Charlie spoke in a tone of mingled admiration and contempt, and smileda superior sort of smile, as if he understood all the innocentdelusions as well as the artful devices of the sex, and expectednothing more from them. It both surprised and grieved Rose, for it didnot sound like the Charlie she had left two years ago. But she onlysaid, with a reproachful look and a proud little gesture of head andhand, as if she put the subject aside since it was not treated withrespect,--

  "I am sorry you have so low an opinion of women: there _was_ a timewhen you believed in them sincerely."

  "I do still, upon my word I do! They haven't a more devoted admirerand slave in the world than I am. Just try me and see," cried Charlie,gallantly kissing his hand to the sex in general.

  But Rose was not appeased, and gave a disdainful shrug, as sheanswered with a look in her eyes that his lordship did not like,--

  "Thank you: I don't want admirers or slaves, but friends and helpers.I've lived so long with a wise, good man that I am rather hard tosuit, perhaps; but I don't intend to lower my standard, and any onewho cares for my regard must at least try to live up to it."

  "Whew! here's a wrathful dove! Come and smooth her ruffled plumage,Mac. I'll dodge before I do further mischief," and Charlie strolledaway into the other room, privately lamenting that Uncle Alec hadspoiled a fine girl by making her strong-minded.

  He wished himself back again in five minutes; for Mac said somethingthat produced a gale of laughter, and when he took a look over hisshoulder the "wrathful dove" was cooing so peacefully and pleasantlyhe was sorely tempted to return and share the fun. But Charlie hadbeen spoiled by too much indulgence, and it was hard for him to ownhimself in the wrong even when he knew it. He always got what hewanted sooner or later; and, having long ago made up his mind thatRose and her fortune were to be his, he was secretly displeased at thenew plans and beliefs of the young lady, but flattered himself thatthey would soon be changed when she saw how unfashionable andinconvenient they were.

  Musing over the delightful future he had laid out, he made himselfcomfortable in the sofa corner near his mother, till the appearance ofa slight refection caused both groups to melt into one. Aunt Plentybelieved in eating and drinking; so the slightest excuse for festivitydelighted her hospitable soul, and on this joyful occasion shesurpassed herself.

  It was during this informal banquet that Rose, roaming about from oneadmiring relative to another, came upon the three younger lads, whowere having a quiet little scuffle in a secluded corner.

  "Come out here and let me have a look at you," she said enticingly;for she predicted an explosion and public disgrace if peace was notspeedily restored.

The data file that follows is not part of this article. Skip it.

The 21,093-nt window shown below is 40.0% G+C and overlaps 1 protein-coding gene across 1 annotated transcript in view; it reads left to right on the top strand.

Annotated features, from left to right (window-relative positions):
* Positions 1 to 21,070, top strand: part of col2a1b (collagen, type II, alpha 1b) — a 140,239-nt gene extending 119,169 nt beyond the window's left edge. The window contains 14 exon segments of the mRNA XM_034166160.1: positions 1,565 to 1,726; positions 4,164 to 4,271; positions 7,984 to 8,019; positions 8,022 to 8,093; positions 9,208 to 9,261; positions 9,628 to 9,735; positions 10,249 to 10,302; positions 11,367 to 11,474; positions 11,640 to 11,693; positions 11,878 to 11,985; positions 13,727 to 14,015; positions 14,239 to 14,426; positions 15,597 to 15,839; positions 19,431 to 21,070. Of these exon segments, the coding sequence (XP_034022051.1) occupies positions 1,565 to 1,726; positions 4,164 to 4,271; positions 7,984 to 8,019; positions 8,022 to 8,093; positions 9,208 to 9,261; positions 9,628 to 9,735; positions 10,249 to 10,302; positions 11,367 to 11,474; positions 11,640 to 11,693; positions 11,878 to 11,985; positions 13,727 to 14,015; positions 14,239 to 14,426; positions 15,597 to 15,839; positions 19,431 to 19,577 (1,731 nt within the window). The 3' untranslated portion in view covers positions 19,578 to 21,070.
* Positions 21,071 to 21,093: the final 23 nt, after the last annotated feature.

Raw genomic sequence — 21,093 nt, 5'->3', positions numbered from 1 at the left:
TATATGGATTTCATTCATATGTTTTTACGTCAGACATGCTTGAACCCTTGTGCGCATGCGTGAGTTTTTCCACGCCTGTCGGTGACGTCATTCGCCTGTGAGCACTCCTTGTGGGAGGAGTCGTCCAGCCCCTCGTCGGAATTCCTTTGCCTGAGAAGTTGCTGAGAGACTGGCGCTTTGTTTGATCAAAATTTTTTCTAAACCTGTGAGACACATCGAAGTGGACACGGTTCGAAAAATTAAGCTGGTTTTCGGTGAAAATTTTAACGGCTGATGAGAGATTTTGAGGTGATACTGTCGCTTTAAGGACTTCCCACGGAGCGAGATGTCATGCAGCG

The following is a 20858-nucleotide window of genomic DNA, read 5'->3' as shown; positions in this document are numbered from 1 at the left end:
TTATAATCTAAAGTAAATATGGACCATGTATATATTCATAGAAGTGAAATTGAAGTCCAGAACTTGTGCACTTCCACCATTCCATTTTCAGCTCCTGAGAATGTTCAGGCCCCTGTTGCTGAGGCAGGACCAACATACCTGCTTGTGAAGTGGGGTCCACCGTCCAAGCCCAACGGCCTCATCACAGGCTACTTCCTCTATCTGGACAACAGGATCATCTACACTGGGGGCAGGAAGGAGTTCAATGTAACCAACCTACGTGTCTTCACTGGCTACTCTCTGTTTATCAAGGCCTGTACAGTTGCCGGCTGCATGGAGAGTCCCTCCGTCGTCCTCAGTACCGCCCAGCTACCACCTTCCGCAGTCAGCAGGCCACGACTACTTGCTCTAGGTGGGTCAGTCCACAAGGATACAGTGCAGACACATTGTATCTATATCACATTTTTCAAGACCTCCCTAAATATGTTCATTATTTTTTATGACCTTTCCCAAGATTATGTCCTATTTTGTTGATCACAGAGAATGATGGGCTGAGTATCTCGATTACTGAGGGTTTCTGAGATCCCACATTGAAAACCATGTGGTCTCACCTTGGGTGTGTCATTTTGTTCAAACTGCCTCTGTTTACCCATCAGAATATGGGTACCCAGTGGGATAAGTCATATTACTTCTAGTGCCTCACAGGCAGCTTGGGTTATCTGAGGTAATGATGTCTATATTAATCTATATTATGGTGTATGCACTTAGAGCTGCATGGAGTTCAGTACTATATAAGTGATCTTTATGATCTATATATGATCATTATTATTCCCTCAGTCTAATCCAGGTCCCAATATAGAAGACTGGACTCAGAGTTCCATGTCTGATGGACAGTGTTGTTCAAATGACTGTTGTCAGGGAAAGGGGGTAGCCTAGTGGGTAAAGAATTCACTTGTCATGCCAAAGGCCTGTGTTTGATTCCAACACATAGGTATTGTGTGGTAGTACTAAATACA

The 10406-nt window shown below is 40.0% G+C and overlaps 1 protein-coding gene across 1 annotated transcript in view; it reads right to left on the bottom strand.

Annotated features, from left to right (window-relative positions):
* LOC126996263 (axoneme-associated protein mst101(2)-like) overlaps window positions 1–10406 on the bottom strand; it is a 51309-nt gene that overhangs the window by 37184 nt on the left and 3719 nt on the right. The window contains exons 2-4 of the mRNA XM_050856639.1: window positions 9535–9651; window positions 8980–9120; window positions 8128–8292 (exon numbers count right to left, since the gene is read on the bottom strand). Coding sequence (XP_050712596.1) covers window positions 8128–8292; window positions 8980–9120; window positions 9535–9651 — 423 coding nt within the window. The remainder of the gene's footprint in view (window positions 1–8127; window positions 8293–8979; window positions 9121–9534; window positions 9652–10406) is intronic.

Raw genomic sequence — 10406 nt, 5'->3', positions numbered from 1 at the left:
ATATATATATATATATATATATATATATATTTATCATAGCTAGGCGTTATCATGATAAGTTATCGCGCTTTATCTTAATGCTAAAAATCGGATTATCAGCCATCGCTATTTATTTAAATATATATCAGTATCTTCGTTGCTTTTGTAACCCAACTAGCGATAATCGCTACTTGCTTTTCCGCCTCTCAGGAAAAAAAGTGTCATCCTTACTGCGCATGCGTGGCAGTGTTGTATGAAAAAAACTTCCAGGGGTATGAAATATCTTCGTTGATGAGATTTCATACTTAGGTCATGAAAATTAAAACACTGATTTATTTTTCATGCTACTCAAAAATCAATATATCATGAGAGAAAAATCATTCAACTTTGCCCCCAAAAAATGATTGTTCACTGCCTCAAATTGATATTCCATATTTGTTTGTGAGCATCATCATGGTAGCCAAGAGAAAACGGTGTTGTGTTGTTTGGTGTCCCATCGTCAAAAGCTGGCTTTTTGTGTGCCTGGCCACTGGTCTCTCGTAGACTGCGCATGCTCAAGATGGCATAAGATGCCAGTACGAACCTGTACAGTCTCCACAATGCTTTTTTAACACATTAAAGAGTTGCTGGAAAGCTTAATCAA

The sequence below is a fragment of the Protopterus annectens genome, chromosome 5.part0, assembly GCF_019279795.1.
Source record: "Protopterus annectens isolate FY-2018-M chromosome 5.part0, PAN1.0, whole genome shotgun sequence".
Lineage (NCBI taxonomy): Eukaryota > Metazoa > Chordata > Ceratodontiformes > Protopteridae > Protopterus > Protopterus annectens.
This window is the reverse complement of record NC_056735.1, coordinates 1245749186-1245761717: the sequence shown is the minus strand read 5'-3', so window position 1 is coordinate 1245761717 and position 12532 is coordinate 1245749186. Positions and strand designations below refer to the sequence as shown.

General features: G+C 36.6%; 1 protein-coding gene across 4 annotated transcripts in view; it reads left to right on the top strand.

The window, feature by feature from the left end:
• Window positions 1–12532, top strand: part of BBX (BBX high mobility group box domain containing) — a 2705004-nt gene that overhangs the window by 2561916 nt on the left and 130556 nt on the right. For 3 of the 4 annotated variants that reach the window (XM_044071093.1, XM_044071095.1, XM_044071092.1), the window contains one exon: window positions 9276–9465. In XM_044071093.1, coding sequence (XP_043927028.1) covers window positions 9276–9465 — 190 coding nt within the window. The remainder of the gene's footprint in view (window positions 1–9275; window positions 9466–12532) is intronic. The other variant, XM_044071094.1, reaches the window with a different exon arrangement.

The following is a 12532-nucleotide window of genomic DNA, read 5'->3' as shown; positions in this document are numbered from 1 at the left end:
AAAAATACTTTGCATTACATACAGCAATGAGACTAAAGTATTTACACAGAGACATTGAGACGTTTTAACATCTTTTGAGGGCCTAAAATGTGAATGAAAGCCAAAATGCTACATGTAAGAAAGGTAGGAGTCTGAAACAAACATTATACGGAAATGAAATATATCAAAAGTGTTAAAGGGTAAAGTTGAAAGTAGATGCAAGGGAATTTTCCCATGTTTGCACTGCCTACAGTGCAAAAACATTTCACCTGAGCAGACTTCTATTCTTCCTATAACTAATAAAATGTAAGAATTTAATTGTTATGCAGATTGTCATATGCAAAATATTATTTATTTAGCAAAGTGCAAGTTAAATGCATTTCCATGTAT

Hastily smoothing themselves down, the young gentlemen presented threeflushed and merry countenances for inspection, feeling highly honoredby the command.

  "Dear me, how you two have grown! You big things! how dare you getahead of me in this way?" she said, standing on tiptoe to pat thecurly pates before her; for Will and Geordie had shot up like weeds,and now grinned cheerfully down upon her as she surveyed them in comicamazement.

  "The Campbells are all fine, tall fellows; and we mean to be the bestof the lot. Shouldn't wonder if we were six-footers, like Grandpa,"observed Will proudly, looking so like a young Shanghae rooster, alllegs and an insignificant head, that Rose kept her countenance withdifficulty.

  "We shall broaden out when we get our growth. We are taller than Stevenow, a half a head, both of us," added Geordie, with his nose in theair.

  Rose turned to look at Steve, and, with a sudden smile, beckoned tohim. He dropped his napkin, and flew to obey the summons; for she wasqueen of the hour, and he had openly announced his deathless loyalty.

  "Tell the other boys to come here. I've a fancy to stand you all in arow and look you over, as you did me that dreadful day when you nearlyfrightened me out of my wits," she said, laughing at the memory of itas she spoke.

  They came in a body, and, standing shoulder to shoulder, made such animposing array that the young commander was rather daunted for amoment. But she had seen too much of the world lately to be abashed bya trifle; and the desire to try a girlish test gave her courage toface the line of smiling cousins with dignity and spirit.

  "Now I'm going to stare at you as you stared at me. It is my revengeon you seven bad boys for entrapping one poor little girl, andenjoying her alarm. I'm not a bit afraid of you now; so tremble andbeware!"

  As she spoke, Rose looked up into Archie's face and noddedapprovingly; for the steady gray eyes met hers fairly, and softened asthey did so,--a becoming change, for naturally they were rather keenthan kind.